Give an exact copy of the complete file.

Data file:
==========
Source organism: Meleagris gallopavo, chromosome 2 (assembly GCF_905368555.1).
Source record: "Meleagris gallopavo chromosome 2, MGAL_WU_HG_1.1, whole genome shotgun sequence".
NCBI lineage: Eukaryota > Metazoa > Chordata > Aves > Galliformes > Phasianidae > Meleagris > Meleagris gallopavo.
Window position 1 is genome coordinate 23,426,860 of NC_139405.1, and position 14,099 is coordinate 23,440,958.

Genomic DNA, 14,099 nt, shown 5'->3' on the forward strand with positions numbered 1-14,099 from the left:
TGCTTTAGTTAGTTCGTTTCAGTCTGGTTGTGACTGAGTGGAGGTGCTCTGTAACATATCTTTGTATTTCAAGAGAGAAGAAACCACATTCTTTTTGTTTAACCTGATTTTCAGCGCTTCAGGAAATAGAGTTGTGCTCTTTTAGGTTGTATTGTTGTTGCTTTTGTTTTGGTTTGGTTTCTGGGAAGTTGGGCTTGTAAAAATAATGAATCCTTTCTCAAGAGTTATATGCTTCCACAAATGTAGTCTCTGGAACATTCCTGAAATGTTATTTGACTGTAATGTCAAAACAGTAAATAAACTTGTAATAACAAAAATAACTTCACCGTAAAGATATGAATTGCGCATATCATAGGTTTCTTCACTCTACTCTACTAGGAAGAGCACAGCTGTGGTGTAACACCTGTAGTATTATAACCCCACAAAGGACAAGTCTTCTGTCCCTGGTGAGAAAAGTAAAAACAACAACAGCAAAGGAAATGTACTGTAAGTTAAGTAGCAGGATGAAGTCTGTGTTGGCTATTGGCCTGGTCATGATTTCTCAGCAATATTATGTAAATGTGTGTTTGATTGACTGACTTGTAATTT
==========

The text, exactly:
Source organism: Meleagris gallopavo, chromosome 2 (assembly GCF_905368555.1).
Source record: "Meleagris gallopavo chromosome 2, MGAL_WU_HG_1.1, whole genome shotgun sequence".
NCBI lineage: Eukaryota > Metazoa > Chordata > Aves > Galliformes > Phasianidae > Meleagris > Meleagris gallopavo.
Window position 1 is genome coordinate 23,426,860 of NC_139405.1, and position 14,099 is coordinate 23,440,958.

Genomic DNA, 14,099 nt, shown 5'->3' on the forward strand with positions numbered 1-14,099 from the left:
TGCTTTAGTTAGTTCGTTTCAGTCTGGTTGTGACTGAGTGGAGGTGCTCTGTAACATATCTTTGTATTTCAAGAGAGAAGAAACCACATTCTTTTTGTTTAACCTGATTTTCAGCGCTTCAGGAAATAGAGTTGTGCTCTTTTAGGTTGTATTGTTGTTGCTTTTGTTTTGGTTTGGTTTCTGGGAAGTTGGGCTTGTAAAAATAATGAATCCTTTCTCAAGAGTTATATGCTTCCACAAATGTAGTCTCTGGAACATTCCTGAAATGTTATTTGACTGTAATGTCAAAACAGTAAATAAACTTGTAATAACAAAAATAACTTCACCGTAAAGATATGAATTGCGCATATCATAGGTTTCTTCACTCTACTCTACTAGGAAGAGCACAGCTGTGGTGTAACACCTGTAGTATTATAACCCCACAAAGGACAAGTCTTCTGTCCCTGGTGAGAAAAGTAAAAACAACAACAGCAAAGGAAATGTACTGTAAGTTAAGTAGCAGGATGAAGTCTGTGTTGGCTATTGGCCTGGTCATGATTTCTCAGCAATATTATGTAAATGTGTGTTTGATTGACTGACTTGTAATTT